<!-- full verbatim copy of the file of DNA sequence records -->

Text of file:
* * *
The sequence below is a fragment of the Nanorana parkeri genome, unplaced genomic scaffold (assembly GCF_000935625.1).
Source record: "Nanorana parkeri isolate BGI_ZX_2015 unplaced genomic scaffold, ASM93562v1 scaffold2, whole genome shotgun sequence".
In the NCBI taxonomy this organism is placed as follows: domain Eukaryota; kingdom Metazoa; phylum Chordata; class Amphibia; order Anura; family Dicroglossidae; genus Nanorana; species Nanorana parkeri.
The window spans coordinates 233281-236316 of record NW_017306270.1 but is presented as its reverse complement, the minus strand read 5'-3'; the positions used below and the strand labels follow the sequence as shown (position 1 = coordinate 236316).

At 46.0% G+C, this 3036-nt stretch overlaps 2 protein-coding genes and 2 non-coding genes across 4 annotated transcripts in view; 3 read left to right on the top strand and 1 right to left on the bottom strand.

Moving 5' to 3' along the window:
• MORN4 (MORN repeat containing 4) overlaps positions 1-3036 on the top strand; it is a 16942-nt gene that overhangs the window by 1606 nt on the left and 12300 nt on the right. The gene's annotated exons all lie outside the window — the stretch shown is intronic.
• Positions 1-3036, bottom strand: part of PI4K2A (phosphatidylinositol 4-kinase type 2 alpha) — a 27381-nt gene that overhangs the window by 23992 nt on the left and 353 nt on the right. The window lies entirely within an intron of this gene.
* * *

The sequence below is a fragment of the Nanorana parkeri genome, unplaced genomic scaffold (assembly GCF_000935625.1).
Source record: "Nanorana parkeri isolate BGI_ZX_2015 unplaced genomic scaffold, ASM93562v1 scaffold2, whole genome shotgun sequence".
In the NCBI taxonomy this organism is placed as follows: domain Eukaryota; kingdom Metazoa; phylum Chordata; class Amphibia; order Anura; family Dicroglossidae; genus Nanorana; species Nanorana parkeri.
The window spans coordinates 233281-236316 of record NW_017306270.1 but is presented as its reverse complement, the minus strand read 5'-3'; the positions used below and the strand labels follow the sequence as shown (position 1 = coordinate 236316).

At 46.0% G+C, this 3036-nt stretch overlaps 2 protein-coding genes and 2 non-coding genes across 4 annotated transcripts in view; 3 read left to right on the top strand and 1 right to left on the bottom strand.

Moving 5' to 3' along the window:
• MORN4 (MORN repeat containing 4) overlaps positions 1-3036 on the top strand; it is a 16942-nt gene that overhangs the window by 1606 nt on the left and 12300 nt on the right. The gene's annotated exons all lie outside the window — the stretch shown is intronic.
• Positions 1-3036, bottom strand: part of PI4K2A (phosphatidylinositol 4-kinase type 2 alpha) — a 27381-nt gene that overhangs the window by 23992 nt on the left and 353 nt on the right. The window lies entirely within an intron of this gene.